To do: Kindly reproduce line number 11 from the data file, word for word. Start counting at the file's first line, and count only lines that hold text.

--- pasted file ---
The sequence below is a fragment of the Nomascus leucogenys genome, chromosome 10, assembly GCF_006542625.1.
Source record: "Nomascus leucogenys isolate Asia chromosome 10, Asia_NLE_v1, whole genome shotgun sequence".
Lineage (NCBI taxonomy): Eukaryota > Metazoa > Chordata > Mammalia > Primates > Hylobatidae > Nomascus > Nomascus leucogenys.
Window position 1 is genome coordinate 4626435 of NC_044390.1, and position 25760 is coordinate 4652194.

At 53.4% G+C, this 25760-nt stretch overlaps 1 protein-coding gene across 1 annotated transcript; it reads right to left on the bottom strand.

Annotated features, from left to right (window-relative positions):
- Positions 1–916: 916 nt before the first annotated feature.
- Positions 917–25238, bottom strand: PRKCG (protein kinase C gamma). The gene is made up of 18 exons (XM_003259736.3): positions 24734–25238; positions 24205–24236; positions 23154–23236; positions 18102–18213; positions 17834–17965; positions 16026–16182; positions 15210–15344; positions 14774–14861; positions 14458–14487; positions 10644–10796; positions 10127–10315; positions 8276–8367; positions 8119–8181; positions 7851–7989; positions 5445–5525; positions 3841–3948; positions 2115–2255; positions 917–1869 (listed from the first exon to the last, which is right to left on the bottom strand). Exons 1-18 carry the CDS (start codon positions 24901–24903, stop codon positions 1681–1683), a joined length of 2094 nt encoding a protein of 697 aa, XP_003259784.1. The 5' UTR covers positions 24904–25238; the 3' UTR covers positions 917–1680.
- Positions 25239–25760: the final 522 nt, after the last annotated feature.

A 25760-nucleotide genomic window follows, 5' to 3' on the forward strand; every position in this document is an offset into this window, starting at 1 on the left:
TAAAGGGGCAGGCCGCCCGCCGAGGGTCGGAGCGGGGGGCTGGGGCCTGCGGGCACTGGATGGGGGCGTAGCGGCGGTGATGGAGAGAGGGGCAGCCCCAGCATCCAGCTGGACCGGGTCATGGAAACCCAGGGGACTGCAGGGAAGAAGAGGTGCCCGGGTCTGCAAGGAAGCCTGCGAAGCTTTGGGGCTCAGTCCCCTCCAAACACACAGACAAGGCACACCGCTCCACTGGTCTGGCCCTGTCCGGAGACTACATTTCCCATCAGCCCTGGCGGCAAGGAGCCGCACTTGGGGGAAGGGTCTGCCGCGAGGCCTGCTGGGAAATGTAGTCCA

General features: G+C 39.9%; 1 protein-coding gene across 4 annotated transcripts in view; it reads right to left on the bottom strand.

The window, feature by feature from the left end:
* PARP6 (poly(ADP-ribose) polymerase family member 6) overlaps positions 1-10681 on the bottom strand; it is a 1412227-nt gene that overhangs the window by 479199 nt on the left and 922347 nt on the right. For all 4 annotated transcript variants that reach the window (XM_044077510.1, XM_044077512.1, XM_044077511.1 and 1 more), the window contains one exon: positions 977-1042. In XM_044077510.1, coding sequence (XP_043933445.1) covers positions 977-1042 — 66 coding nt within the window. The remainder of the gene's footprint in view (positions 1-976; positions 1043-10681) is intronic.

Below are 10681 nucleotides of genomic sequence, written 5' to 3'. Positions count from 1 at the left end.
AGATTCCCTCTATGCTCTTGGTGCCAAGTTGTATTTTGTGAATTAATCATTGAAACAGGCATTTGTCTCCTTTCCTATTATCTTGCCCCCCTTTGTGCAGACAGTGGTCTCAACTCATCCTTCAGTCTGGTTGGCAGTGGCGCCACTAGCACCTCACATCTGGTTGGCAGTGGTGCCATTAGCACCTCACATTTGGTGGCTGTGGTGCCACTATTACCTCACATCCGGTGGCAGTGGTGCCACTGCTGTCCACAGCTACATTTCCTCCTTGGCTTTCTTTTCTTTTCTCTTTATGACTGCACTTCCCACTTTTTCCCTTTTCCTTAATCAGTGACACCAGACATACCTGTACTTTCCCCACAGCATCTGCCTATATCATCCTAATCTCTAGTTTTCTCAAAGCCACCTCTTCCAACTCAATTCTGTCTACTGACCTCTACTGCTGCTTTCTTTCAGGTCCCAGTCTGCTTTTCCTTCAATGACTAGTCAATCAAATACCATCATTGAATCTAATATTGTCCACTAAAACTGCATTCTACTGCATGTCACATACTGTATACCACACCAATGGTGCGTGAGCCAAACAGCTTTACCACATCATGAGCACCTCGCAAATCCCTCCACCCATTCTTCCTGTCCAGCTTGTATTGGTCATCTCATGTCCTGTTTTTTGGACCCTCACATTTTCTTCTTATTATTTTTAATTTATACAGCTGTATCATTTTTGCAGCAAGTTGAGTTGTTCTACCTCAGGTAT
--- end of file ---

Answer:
TAAAGGGGCAGGCCGCCCGCCGAGGGTCGGAGCGGGGGGCTGGGGCCTGCGGGCACTGGATGGGGGCGTAGCGGCGGTGATGGAGAGAGGGGCAGCCCCAGCATCCAGCTGGACCGGGTCATGGAAACCCAGGGGACTGCAGGGAAGAAGAGGTGCCCGGGTCTGCAAGGAAGCCTGCGAAGCTTTGGGGCTCAGTCCCCTCCAAACACACAGACAAGGCACACCGCTCCACTGGTCTGGCCCTGTCCGGAGACTACATTTCCCATCAGCCCTGGCGGCAAGGAGCCGCACTTGGGGGAAGGGTCTGCCGCGAGGCCTGCTGGGAAATGTAGTCCA